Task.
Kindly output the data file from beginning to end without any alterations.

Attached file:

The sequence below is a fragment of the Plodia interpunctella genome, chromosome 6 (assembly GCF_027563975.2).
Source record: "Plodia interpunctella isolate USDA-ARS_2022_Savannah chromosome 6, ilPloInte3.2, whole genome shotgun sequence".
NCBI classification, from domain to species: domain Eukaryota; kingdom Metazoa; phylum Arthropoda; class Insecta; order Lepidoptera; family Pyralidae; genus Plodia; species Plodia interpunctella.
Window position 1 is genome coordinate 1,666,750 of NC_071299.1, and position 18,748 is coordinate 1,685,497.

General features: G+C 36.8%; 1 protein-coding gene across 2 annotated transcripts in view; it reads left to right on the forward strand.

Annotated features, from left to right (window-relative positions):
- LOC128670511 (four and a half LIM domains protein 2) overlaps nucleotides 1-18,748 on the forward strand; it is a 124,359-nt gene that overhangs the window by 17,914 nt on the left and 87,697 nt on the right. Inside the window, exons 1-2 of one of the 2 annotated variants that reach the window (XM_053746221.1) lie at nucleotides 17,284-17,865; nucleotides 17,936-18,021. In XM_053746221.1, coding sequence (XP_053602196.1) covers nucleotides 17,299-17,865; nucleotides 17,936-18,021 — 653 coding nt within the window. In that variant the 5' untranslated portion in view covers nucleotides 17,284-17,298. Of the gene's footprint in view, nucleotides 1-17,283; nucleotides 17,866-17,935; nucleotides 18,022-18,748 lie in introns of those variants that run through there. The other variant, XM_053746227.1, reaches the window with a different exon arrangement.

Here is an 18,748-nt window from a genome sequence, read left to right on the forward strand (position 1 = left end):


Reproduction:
The sequence below is a fragment of the Plodia interpunctella genome, chromosome 6 (assembly GCF_027563975.2).
Source record: "Plodia interpunctella isolate USDA-ARS_2022_Savannah chromosome 6, ilPloInte3.2, whole genome shotgun sequence".
NCBI classification, from domain to species: domain Eukaryota; kingdom Metazoa; phylum Arthropoda; class Insecta; order Lepidoptera; family Pyralidae; genus Plodia; species Plodia interpunctella.
Window position 1 is genome coordinate 1,666,750 of NC_071299.1, and position 18,748 is coordinate 1,685,497.

General features: G+C 36.8%; 1 protein-coding gene across 2 annotated transcripts in view; it reads left to right on the forward strand.

Annotated features, from left to right (window-relative positions):
- LOC128670511 (four and a half LIM domains protein 2) overlaps nucleotides 1-18,748 on the forward strand; it is a 124,359-nt gene that overhangs the window by 17,914 nt on the left and 87,697 nt on the right. Inside the window, exons 1-2 of one of the 2 annotated variants that reach the window (XM_053746221.1) lie at nucleotides 17,284-17,865; nucleotides 17,936-18,021. In XM_053746221.1, coding sequence (XP_053602196.1) covers nucleotides 17,299-17,865; nucleotides 17,936-18,021 — 653 coding nt within the window. In that variant the 5' untranslated portion in view covers nucleotides 17,284-17,298. Of the gene's footprint in view, nucleotides 1-17,283; nucleotides 17,866-17,935; nucleotides 18,022-18,748 lie in introns of those variants that run through there. The other variant, XM_053746227.1, reaches the window with a different exon arrangement.

Here is an 18,748-nt window from a genome sequence, read left to right on the forward strand (position 1 = left end):